Scotland is a nation of technophobes who risk being left behind due to a lack of computer knowledge and skills, according to new research.
A survey has shown about a third of Scots adults – some 1.7 million people – cannot perform basic tasks such as changing a printer cartridge or replacing a laptop battery.
The polls suggests 1.8m people are leaving themselves at risk from cyber attacks, as 40 per cent admit they have no idea how to remove harmful viruses from their computers. Almost two-thirds say they would not feel confident upgrading a computer’s memory or adding storage to a laptop or PC, although these are very simple operations.
However, the study reveals that Scots are more tech-savvy than their counterparts across the UK, where a quarter of adults have confessed that fitting a new printer cartridge is beyond them. Four in ten cannot replace a laptop battery, while eradicating computer viruses stumps almost half.
A quarter of all Britons admit they struggle to use technology, despite five out of six owning a laptop or notebook computer, nearly 60 per cent having a PC and more than half possessing a tablet device.
The results reveal that even talking about technology makes more than a third of the population feel nervous, and more than two-thirds doubt they could carry out straightforward tasks.
But almost two-thirds admit they would like to be more “tech savvy”, as they believe this would allow them to fix household devices when they break and save them money at the same time.
It would also mean being able to get computer-based jobs done more quickly.
When it comes to the UK’s “tech status”, more than half of people believe being knowledgeable about technology will help leaders keep Britain from being left behind, and three in ten agree it will improve the country’s global reputation.
The report, commissioned by global computer hardware firm Crucial.com, warns that the UK risks being left behind because of poor technology skills.
Roddy McLean, a computer upgrade expert at East Kilbride-based Crucial.com, said: “Not everyone can be a Mark Zuckerberg or a Steve Jobs. However, basic information and communications technology skills can really help in life – not only with finding a job, but also with making home life easier.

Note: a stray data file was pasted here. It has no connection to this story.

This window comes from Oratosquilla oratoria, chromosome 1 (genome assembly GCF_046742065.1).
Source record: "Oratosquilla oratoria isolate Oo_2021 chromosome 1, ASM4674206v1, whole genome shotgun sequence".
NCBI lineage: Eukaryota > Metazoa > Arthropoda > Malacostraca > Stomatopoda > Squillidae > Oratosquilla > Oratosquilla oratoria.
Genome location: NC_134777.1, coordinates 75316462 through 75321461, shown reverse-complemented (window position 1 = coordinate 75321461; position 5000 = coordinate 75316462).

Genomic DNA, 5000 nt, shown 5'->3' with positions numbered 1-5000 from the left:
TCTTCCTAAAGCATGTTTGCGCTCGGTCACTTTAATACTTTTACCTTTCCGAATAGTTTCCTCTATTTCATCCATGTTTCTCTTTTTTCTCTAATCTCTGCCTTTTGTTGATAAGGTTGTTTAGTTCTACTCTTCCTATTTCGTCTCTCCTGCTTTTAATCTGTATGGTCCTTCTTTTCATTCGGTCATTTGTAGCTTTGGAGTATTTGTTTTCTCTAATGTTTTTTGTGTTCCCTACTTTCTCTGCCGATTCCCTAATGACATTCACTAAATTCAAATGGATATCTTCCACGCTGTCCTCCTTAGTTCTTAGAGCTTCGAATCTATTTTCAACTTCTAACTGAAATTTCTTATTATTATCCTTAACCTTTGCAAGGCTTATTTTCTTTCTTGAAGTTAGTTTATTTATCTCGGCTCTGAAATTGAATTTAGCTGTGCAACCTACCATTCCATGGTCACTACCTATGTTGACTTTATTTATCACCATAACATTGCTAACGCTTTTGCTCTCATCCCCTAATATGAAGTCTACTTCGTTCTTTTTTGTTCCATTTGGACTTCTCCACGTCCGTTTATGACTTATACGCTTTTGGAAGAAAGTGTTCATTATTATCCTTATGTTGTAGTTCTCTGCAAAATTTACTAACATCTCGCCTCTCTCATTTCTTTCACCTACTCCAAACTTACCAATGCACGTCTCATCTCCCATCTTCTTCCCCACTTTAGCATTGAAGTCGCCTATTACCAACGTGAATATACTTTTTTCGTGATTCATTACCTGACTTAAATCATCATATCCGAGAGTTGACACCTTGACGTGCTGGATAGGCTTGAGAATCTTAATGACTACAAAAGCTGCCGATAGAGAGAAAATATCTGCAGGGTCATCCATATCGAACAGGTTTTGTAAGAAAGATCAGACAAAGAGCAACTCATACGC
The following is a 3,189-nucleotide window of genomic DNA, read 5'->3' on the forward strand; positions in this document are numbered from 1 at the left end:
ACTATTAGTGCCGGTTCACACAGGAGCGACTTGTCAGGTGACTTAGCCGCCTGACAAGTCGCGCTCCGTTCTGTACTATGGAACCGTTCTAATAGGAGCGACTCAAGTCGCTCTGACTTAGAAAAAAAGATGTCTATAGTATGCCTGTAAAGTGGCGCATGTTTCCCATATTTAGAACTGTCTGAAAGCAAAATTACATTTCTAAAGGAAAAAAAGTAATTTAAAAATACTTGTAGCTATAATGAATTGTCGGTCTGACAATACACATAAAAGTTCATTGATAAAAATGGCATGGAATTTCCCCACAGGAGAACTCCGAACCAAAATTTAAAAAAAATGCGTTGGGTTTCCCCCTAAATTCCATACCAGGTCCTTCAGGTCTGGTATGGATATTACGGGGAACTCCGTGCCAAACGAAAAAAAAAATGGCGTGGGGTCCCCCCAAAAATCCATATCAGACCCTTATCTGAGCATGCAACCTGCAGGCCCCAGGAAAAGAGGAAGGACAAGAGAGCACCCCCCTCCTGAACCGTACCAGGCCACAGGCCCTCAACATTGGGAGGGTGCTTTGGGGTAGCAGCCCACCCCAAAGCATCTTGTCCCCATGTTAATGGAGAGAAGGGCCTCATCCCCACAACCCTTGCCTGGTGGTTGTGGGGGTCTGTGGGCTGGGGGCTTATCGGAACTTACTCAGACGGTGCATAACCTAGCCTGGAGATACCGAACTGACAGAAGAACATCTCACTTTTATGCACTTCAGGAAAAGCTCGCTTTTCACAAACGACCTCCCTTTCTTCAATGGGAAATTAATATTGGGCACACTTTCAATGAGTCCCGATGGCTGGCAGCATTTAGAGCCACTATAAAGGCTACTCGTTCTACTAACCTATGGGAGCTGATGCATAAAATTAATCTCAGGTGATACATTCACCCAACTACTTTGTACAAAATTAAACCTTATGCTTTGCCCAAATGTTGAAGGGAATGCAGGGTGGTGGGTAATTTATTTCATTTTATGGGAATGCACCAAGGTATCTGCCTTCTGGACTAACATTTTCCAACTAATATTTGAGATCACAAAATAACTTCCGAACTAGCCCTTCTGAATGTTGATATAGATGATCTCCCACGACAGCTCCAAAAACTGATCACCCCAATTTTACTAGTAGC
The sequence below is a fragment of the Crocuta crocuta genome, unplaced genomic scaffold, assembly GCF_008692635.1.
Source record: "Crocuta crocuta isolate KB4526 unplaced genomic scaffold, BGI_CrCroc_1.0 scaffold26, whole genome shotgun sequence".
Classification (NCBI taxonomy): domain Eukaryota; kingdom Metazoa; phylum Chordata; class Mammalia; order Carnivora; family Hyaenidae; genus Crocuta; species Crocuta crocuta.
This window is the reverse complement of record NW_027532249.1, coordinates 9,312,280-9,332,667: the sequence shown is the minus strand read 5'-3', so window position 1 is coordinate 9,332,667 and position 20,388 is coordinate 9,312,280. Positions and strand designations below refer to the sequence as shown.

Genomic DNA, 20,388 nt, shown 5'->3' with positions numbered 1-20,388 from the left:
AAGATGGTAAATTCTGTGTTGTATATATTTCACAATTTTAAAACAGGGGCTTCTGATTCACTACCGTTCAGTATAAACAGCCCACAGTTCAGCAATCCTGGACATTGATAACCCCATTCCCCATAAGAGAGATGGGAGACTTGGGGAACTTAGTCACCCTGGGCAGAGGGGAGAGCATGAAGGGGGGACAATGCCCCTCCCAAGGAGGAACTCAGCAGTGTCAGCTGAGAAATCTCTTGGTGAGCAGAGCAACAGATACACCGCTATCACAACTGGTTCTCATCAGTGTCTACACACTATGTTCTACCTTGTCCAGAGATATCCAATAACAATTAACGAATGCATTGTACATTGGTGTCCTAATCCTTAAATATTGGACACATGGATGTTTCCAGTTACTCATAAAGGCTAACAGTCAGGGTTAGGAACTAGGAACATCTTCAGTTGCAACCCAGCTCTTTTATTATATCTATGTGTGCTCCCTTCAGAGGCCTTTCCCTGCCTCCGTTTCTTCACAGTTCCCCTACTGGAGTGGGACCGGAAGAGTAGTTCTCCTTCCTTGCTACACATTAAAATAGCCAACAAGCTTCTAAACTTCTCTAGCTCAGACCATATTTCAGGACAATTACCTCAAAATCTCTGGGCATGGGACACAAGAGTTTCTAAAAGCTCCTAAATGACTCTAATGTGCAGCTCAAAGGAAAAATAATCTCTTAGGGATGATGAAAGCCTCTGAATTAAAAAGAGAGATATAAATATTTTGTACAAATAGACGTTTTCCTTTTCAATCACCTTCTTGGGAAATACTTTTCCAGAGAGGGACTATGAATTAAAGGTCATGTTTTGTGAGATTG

“It’s great to see that the Scots are more tech-savvy than some of the other regions in the UK, but there is still room for everyone to improve their tech skills.
“One common problem that people suffer from today is a slow-running computer, and knowing how to fix this problem can save time and money.”
The results of the study come in the wake of a recent report by the same firm that revealed two-thirds of Britons believe UK politicians do not know enough about technology.
This is despite nearly three-quarters of respondents saying such expertise is an important attribute for a political leader and half that it makes them more effective at their job.
Ukip leader Nigel Farage was voted the least tech-savvy British leader, followed by Liberal Democrat leader and Deputy Prime Minister Nick Clegg and then Labour’s Ed Miliband.
Prime Minister David Cameron, a keen user of social media, came out top, with 28 per cent believing he is the leader most on top of the latest technology.
Poor knowledge of technology could have a big impact on how the country is run, according to Mr McLean.
“Something as simple as not remembering to log out of social networking sites or accidentally sharing confidential information could open the door to hackers and be detrimental to a politician’s reputation,” he said.
SCOTSMAN TABLET AND MOBILE APPS